Most of these artists have practical knowledge in both Oriental and Occidental culture, especially the ability to think about cultural problems and the ability to search for personal expression. At the same time, almost every one of them has received very strict training in realistic depiction. Though they have different reasons and approaches to abstract art, they share the same aesthetic logic in their choice of search for free expression and thoroughly understanding in innermost being. From the free relationship between the mind and the mood of the Daoism, Qiu Shi-hua understands the meaning of vacant time and space; as for Li Hua-sheng, he draws something from the traditional Chinese landscape to develop the value of temperament by writing repeatedly. Wang Chuan benefits considerably from the great abstract expressionists like William De Kooning and Robert Motherwell, etc. His creation, after going through a life-and-death struggle, has turned to be quiet, unconventional and even elegant. Shen Chen is looking for the implication of freedom by fusing the abstract language of the West with the free and natural state of the East. Yang Zhi-hong, despite of his mastery of the essence of the American abstract expressionism, and his deep understanding of the Chinese natural symbolism and the tradition of mysticism, still makes his work full of oriental atmosphere. As a representative of Chinese “experimental ink painting”, Liu Zi-jian’s “black painting“ is in terms of its spirit very much like the free and unfettered journey of the modern version. Because of her indulgence in modern French formalism, Zhou Li’s art seems especially to be intelligent and transparent. Her identity as an oriental female can only be explained by the elegant and sensitive quality of her work. Lin Yan’s art originally comes from the concept art of “minimalism”; she uses the Oriental media of the (xuan) paper and the ink to enrich the “minimalism” with greater cultural dimensions.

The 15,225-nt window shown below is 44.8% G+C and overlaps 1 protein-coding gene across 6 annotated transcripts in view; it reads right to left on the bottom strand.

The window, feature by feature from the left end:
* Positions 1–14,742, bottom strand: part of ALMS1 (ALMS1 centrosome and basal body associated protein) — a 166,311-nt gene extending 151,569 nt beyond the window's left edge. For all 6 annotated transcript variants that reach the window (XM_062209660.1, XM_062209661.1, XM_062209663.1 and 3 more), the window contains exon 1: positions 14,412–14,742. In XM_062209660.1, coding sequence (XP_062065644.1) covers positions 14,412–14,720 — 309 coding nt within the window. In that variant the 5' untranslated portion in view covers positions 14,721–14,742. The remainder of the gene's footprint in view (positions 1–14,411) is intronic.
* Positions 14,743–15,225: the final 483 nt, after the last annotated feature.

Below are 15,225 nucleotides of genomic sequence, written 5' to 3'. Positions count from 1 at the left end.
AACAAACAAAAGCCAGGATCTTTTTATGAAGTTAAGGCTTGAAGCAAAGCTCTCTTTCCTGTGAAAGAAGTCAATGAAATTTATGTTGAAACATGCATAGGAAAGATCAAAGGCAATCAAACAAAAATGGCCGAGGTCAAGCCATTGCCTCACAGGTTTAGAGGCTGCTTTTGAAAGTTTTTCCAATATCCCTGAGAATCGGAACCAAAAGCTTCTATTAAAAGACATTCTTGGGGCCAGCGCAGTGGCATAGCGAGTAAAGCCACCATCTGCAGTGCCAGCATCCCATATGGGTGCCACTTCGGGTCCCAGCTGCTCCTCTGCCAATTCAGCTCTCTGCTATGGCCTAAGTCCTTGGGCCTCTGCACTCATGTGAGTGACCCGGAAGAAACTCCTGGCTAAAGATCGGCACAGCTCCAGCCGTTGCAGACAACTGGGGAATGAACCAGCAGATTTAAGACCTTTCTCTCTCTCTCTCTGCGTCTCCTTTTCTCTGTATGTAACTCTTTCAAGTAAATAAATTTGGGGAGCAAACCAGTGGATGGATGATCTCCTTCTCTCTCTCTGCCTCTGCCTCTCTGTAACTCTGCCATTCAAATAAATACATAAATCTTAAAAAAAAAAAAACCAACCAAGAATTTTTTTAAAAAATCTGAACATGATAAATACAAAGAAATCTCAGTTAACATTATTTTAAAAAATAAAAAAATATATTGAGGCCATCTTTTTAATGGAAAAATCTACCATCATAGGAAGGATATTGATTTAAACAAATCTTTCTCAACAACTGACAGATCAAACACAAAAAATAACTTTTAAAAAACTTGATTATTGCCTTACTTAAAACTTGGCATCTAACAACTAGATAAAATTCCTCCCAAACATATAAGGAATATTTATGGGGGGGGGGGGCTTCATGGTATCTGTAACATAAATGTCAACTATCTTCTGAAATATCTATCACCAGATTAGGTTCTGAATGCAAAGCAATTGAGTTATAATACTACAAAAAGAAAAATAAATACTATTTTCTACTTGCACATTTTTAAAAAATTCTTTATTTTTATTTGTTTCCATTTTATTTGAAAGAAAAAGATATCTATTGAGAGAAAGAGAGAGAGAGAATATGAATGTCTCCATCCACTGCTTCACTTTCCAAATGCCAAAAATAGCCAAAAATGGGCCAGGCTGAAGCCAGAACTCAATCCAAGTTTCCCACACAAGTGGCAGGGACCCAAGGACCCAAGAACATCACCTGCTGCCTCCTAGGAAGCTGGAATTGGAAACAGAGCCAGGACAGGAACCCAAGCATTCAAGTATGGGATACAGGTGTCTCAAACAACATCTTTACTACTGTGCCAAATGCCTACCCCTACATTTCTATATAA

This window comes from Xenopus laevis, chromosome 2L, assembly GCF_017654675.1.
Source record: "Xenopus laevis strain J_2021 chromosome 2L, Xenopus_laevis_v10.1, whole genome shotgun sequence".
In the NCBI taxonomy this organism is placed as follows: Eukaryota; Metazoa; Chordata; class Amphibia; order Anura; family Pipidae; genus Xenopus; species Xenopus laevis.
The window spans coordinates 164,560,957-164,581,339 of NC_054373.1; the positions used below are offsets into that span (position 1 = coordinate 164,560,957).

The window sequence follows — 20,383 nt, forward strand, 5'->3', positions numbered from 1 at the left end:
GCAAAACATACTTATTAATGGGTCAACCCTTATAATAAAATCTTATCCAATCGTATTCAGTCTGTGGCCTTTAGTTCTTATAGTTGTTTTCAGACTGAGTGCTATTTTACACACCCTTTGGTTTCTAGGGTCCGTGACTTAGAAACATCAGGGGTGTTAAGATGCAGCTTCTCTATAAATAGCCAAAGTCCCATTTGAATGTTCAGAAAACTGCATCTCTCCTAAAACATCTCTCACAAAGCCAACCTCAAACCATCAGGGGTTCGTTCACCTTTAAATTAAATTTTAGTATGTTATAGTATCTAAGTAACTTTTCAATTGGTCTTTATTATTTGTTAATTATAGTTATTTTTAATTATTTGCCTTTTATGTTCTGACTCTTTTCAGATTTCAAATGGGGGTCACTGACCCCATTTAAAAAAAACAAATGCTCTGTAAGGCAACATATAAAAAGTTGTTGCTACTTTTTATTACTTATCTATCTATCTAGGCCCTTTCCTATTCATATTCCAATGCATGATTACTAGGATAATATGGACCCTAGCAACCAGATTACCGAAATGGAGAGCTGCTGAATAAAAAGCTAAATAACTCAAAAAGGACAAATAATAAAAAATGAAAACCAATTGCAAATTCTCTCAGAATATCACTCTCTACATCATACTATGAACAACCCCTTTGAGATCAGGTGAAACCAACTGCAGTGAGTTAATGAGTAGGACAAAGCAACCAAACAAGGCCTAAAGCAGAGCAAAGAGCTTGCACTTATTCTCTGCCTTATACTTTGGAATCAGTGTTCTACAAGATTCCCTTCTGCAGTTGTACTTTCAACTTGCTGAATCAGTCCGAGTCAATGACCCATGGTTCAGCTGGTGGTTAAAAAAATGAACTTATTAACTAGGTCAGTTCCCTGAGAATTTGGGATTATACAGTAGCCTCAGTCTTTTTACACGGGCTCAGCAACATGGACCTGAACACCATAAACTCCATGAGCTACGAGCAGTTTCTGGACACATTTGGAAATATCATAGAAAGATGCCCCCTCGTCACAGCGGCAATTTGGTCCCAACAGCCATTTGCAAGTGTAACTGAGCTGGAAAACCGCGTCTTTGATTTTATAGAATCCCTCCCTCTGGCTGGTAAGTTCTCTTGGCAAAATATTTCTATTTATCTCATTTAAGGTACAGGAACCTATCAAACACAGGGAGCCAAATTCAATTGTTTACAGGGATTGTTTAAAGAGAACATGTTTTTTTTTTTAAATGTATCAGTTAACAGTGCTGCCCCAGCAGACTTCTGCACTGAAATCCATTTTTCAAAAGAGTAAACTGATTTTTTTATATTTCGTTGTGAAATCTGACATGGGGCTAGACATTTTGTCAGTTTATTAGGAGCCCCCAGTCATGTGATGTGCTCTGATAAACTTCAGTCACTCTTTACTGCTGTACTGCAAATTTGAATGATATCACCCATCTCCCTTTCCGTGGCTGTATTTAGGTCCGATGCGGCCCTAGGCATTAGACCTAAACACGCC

Contemporary Chinese abstract art contains the above-mentioned traditions of liberalism, its “avant-garde” is often reflected by the languages they borrowed from the Western-styled abstraction, and even their elite stand for liberalism expressed through the abstract art, and their approval and understanding of the individualism in the tradition of their native culture.